Sunday’s loss to the Pittsburgh Steelers provided little to write home about offensively for the Ravens.
While Baltimore put together a perfectly executed drive to tie the game with just two minutes to go, unfortunately, that was their only touchdown drive. Outside of said drive, which ended with a Dallas Clark touchdown reception, missed opportunities were a theme for the Ravens.
But there are still successful plays to build on.
Here are some key offensive plays that helped decide the game – two positive and one negative.
Q2, 1st and 10, 6:57 remaining
Run blocking: still a problem. Sunday’s game was one of the offensive line’s better blocking games this season, but it still wasn’t good enough.
Running backs Ray Rice and Bernard Pierce were constantly swallowed up for little-to-no gain on most run plays; however, there were some long run plays that the offense can, hopefully, build on.
On first down midway through the second, the Ravens had one of their longest run plays of the season.
Lined up in the shotgun, Baltimore has tight end Ed Dickson on the strong side.
The run play is designed to the right, and each offensive lineman finds a man to block on this play.
Rice has two holes to choose from as his running lanes open.
Unlike he has on many plays this season, Rice correctly diagnoses the blocking scheme and attacks the right opening
Rice finishes the play by hitting safety Ryan Clark with a quick cutback, and he gains 13 yards.
There haven’t been many occasions this season in which both the offensive line and the running back perfectly executed the play. But if the Ravens can execute these types of run plays on the outside, the struggling interior run game will improve as well.
Q3, 3rd and 12, 11:14 remaining
Here is an example of where a missed opportunity hurt the Ravens dearly.
The Ravens are facing a 3rd and long in Steelers territory, and the play call couldn’t have been better.
With quarterback Joe Flacco lined up in the shotgun, the Ravens have three receivers on the left side, and Jacoby Jones is the go-to man.
The Ravens give Flacco more than enough room in the pocket, and as Jones breaks down field, Flacco continues to have ample operating space.
There’s only one problem. With Jones about to become wide open on his way to the end zone, Flacco is taking an unnecessarily deep drop despite the clean pocket.
By the time Flacco throws the ball, he is on his own 45-yard line, 12 yards behind the line of scrimmage despite the fact the offensive line gave him enough space to stand closer to the line.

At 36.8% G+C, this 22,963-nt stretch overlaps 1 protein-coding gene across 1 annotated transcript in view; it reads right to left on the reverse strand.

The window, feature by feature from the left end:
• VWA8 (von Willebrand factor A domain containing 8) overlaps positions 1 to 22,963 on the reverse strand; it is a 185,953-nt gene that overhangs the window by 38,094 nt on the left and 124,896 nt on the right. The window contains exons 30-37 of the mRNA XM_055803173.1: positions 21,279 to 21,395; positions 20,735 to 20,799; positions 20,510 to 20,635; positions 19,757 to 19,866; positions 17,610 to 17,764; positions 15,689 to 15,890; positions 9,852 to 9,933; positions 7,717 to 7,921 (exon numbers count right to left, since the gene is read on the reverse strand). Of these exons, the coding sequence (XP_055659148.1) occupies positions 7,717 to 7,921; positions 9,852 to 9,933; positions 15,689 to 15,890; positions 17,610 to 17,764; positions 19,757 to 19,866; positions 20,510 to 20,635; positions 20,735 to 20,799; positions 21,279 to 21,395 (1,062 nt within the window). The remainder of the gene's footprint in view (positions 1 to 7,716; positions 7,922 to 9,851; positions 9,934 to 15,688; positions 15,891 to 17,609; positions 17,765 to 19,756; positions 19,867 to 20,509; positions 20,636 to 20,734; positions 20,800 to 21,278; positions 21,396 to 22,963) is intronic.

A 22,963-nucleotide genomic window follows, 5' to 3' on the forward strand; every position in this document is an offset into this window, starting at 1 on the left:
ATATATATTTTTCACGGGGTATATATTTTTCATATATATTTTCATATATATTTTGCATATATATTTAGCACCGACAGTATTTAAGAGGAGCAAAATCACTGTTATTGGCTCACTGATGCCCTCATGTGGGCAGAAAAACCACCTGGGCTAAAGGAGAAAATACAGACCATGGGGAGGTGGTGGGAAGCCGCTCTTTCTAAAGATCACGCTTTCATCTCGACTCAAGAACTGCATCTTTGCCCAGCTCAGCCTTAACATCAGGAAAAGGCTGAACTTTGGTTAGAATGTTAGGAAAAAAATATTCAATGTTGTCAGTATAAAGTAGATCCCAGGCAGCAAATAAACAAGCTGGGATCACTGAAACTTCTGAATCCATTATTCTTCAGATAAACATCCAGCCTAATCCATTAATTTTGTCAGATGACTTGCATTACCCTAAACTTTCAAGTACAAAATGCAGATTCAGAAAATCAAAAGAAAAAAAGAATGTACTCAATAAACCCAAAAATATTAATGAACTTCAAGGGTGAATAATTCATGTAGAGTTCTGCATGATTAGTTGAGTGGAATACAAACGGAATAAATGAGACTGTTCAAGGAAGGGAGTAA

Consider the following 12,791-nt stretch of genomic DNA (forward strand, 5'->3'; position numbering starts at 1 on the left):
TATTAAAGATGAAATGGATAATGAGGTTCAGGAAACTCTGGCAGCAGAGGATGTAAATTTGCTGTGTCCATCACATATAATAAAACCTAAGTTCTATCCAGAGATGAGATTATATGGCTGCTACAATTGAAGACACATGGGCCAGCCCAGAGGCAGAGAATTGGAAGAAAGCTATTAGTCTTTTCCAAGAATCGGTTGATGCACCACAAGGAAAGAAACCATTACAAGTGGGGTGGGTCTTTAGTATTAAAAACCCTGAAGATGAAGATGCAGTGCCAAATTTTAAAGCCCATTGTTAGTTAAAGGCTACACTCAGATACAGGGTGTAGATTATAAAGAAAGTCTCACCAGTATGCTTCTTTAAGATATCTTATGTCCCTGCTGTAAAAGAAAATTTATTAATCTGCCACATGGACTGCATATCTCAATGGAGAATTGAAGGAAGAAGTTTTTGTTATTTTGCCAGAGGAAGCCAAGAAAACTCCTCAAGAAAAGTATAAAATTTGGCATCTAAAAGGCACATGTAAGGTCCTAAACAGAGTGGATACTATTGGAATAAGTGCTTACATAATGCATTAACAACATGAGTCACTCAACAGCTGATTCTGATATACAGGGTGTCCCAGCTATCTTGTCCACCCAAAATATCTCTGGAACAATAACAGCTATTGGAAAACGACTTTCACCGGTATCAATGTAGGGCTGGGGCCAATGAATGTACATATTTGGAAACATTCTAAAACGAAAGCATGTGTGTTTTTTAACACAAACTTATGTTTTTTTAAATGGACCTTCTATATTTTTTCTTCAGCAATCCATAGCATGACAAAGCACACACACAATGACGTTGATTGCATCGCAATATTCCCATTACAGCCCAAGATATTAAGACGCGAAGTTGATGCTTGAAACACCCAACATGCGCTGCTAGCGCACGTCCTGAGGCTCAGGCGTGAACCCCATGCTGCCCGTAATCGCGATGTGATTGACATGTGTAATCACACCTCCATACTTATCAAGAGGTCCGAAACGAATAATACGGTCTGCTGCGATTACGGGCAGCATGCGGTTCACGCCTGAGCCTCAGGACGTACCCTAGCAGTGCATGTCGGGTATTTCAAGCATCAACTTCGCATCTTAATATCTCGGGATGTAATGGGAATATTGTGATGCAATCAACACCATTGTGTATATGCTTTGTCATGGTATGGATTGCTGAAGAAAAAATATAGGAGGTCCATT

As a result, instead of hitting Jones in stride, Flacco underthrows him, giving Steelers cornerback William Gay time to catch up and break up the pass.
Sure Flacco has the arm strength to make the throw, but the fact that he was deeper than he needed to be didn’t help his cause.
A clean pocket on an obvious passing play is a rare occurrence for Flacco this season, and he can’t afford to have a mental mishap again on critical plays.
Q4, 3rd an 1, 2:01 remaining
There is one overwhelming key to this play that the Ravens must continue to use on many occasions in future games this season.
Facing a third down on the goal line, the Ravens were down to their second-to-last chance to score a touchdown and tie the game.
The Ravens line up with a heavy formation on the left side of the line that includes linemen Ricky Wagner and A.Q. Shipley.
Flacco is lined up under center, which wasn’t a common theme on Sunday.
Off the snap, the Ravens direct the play toward the left, and with two extra linemen, logic would make the Steelers believe it is a run play to that side.
Instead, the Ravens run play action, and fullback Vonta Leach and tight end Dallas Clark find open space on the right side.
Flacco has two options, and he goes with the easier choice, Clark, resulting in an easy touchdown.
Play action has not been as common or effective in the Baltimore offense this season (this has a lot to do with the running game’s lack of success), but plays like this one can work wonders for the Ravens. The Ravens have been using heavy packages that include Wagner often in recent weeks, and when those packages are used, perhaps a play action pass or two each game could get the Baltimore offense rolling.
Sunday’s game was another sub par performance by the Ravens offense, but the opportunities were there. Through man blocking, play action and better execution, hopefully the offense will be much improved following the bye week.